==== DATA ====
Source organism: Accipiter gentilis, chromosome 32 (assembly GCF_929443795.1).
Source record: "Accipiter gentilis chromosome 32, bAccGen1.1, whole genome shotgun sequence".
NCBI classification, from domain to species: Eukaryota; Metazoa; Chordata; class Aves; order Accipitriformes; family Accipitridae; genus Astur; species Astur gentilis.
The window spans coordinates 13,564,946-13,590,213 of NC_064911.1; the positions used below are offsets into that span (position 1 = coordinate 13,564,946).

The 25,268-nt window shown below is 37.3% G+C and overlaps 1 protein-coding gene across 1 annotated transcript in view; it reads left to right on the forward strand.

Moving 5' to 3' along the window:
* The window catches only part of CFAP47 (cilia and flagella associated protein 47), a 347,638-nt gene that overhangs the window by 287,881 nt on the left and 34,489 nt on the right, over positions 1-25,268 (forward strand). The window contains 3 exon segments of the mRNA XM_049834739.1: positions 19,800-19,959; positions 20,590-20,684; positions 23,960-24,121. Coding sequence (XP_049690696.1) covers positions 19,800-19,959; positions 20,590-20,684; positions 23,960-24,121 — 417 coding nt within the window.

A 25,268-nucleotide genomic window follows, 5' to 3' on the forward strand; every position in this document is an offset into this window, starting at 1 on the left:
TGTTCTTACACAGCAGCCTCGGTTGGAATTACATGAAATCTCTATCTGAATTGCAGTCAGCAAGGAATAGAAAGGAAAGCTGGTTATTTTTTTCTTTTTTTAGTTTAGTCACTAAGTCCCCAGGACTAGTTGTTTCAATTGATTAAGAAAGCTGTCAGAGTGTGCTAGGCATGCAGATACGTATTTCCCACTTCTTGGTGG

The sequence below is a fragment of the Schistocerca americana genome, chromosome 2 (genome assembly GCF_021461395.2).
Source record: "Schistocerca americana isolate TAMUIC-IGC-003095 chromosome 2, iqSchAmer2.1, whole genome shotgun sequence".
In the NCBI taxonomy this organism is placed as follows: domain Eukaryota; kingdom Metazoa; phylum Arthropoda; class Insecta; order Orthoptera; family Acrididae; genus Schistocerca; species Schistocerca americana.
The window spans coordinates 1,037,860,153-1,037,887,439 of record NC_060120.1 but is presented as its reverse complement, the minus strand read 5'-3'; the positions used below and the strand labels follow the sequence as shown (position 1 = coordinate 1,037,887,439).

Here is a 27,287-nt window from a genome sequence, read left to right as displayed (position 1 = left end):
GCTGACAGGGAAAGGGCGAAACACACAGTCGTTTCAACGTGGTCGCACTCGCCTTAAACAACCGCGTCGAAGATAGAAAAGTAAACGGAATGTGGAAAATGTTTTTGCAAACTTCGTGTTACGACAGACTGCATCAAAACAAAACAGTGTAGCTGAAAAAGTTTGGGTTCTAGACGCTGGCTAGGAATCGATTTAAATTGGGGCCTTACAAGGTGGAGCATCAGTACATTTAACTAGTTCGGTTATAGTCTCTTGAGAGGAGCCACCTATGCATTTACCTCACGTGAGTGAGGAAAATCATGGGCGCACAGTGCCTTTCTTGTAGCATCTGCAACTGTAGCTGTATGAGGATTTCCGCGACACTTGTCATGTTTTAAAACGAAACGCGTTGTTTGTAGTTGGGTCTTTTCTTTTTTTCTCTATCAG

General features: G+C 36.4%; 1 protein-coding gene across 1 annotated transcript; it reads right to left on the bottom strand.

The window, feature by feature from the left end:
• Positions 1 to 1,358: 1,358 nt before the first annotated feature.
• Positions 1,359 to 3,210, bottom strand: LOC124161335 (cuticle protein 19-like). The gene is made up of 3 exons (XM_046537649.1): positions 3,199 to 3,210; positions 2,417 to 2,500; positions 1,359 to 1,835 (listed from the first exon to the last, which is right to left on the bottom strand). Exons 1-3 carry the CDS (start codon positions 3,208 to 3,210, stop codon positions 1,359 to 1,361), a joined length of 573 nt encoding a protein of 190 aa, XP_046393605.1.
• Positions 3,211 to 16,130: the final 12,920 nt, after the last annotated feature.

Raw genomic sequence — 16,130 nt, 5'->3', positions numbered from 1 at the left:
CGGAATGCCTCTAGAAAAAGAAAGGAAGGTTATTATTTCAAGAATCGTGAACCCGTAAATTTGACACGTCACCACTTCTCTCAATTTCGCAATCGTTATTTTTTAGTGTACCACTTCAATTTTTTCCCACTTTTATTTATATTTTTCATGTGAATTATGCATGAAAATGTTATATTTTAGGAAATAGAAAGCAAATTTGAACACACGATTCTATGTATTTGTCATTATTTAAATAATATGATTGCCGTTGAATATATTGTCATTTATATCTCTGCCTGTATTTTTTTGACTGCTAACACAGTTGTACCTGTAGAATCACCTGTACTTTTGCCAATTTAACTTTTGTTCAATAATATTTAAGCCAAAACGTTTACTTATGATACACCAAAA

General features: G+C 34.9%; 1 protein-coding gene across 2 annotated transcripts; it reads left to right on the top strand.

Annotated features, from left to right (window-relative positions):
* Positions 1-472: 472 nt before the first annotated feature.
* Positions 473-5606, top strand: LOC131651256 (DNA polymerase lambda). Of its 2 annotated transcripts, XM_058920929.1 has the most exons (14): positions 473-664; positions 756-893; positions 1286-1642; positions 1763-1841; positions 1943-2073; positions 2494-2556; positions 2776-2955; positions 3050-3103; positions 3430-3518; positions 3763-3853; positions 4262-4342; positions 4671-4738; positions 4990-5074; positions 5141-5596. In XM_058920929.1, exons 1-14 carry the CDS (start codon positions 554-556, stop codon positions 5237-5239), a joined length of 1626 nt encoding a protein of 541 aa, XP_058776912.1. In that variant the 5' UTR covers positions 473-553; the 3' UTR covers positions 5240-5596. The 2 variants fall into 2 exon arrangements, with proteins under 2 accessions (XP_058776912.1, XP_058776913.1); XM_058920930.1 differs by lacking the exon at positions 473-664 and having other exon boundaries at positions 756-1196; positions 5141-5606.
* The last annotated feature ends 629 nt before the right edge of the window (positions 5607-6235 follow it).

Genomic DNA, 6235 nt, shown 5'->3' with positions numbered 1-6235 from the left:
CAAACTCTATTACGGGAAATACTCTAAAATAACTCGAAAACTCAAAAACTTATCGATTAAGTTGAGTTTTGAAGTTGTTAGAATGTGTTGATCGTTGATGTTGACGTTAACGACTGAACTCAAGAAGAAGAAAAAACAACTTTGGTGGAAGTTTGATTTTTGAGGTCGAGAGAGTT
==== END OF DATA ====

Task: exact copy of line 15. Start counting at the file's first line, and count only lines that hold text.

GCTGACAGGGAAAGGGCGAAACACACAGTCGTTTCAACGTGGTCGCACTCGCCTTAAACAACCGCGTCGAAGATAGAAAAGTAAACGGAATGTGGAAAATGTTTTTGCAAACTTCGTGTTACGACAGACTGCATCAAAACAAAACAGTGTAGCTGAAAAAGTTTGGGTTCTAGACGCTGGCTAGGAATCGATTTAAATTGGGGCCTTACAAGGTGGAGCATCAGTACATTTAACTAGTTCGGTTATAGTCTCTTGAGAGGAGCCACCTATGCATTTACCTCACGTGAGTGAGGAAAATCATGGGCGCACAGTGCCTTTCTTGTAGCATCTGCAACTGTAGCTGTATGAGGATTTCCGCGACACTTGTCATGTTTTAAAACGAAACGCGTTGTTTGTAGTTGGGTCTTTTCTTTTTTTCTCTATCAG